Russia's Energy Ambitions Amidst Economic Sanctions: The Push for New Pipeline Projects

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Russia's Energy Ambitions Amidst Economic Sanctions: The Push for New Pipeline Projects

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Pipeline for gas exports with Russian flags (© Shutterstock/Fly Of Swallow Studio)
Pipeline for gas exports with Russian flags (© Shutterstock/Fly Of Swallow Studio)

Russia plans to significantly accelerate its pipeline building activities this year as part of the plans for diversification of its oil and gas deliveries from the West to Asian and Middle East directions.

Russia has traditionally exported its oil and gas through pipelines, with the majority of the volume being intended for the EU market.

The decision of the EU to stop the import of oil and gas due to the ongoing military conflict in Ukraine, means that Russia will have to find alternative markets for its hydrocarbons. One of the most likely options involves the increase of exports to the Asia Pacific region and some countries of the Middle East.

Still, in addition to significantly lower demand for Russian oil and gas in both Asia Pacific and Middle East (compared to the EU prior to February, 24 2022), implementation of these plans is prevented by the lack of infrastructure, in particular pipelines.

According to recent statements, made by an official spokesman of Russia’s Minister of Energy, China, Pakistan and India are considered as potential options for the redirection of the Russian oil and gas initially intended for the European market.

Western sanctions have deprived Russia of access to technologies for building LNG plants, which means that further supplies of oil and gas via pipelines could be one of the ways for Russia to maintain its share in the global hydrocarbons’ export market.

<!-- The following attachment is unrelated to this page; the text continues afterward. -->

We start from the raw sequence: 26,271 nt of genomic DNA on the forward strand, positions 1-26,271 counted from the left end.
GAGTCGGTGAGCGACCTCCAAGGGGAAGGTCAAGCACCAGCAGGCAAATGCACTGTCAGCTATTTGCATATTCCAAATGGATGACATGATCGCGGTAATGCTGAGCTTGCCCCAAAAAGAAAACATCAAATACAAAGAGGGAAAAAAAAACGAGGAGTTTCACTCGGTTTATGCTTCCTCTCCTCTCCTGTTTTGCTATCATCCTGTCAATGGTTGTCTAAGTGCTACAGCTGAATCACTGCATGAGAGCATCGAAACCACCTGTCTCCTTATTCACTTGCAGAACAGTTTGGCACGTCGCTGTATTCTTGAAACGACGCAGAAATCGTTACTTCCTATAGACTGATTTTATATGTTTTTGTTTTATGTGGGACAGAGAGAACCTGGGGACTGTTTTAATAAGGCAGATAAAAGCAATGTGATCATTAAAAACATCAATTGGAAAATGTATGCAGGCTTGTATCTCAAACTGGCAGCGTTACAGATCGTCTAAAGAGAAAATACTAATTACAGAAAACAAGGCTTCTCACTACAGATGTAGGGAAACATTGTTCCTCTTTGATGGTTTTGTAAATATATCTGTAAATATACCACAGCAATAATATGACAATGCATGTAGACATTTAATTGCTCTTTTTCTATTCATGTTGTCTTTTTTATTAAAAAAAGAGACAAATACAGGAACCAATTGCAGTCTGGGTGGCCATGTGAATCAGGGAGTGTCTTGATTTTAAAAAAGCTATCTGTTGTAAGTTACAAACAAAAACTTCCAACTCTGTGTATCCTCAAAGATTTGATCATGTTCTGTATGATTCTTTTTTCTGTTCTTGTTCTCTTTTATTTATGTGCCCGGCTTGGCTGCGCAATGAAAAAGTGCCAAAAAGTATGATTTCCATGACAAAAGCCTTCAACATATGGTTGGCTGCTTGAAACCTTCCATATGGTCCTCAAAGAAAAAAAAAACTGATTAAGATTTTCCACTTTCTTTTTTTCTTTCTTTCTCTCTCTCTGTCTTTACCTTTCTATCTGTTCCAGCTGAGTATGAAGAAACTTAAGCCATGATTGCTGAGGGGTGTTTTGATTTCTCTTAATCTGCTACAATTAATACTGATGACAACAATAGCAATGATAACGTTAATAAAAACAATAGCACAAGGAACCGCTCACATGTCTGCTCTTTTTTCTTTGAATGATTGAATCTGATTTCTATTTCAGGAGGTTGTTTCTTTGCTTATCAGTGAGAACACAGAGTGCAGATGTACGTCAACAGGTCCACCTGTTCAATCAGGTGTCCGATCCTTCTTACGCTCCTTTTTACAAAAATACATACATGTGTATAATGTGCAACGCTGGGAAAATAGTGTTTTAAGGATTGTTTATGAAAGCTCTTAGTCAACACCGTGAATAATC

New Projects in Development

Currently Russia has only one single large-scale pipeline in the Asian direction.  The Power of Siberia exported 20 billion cubic meters of gas to China in 2022.

As the demand for Russian gas from China is growing, Russia and China are currently considering the building of a second "Power of Siberia" that will pass through the territory of Mongolia.

Construction is expected to start in 2024, with a commissioning in 2027–2028. The length of the pipeline will be 2,600 km, compared to 2,200 km of the existing Power of Siberia. 963 km of the new pipeline will pass through the territory of Mongolia. The raw materials for the new pipeline are expected to come from the Yamal Peninsula, specifically the Nadym-Pur-Taz region of the Yamalo-Nenets Autonomous Okrug.

As Igor Yushkov, an expert at the Russian Financial University and the National Energy Security Fund told in an interview with the Russian Vzglyad business paper, this is the most developed project in technical terms. The route has been studied and a feasibility study is ready. The only problem is the lack of a commercial contract with China.

Russia’s Deputy Prime Minister Alexander Novak has recently said,  Russia expects to reach final agreements with China on Power of Siberia 2 in the near future.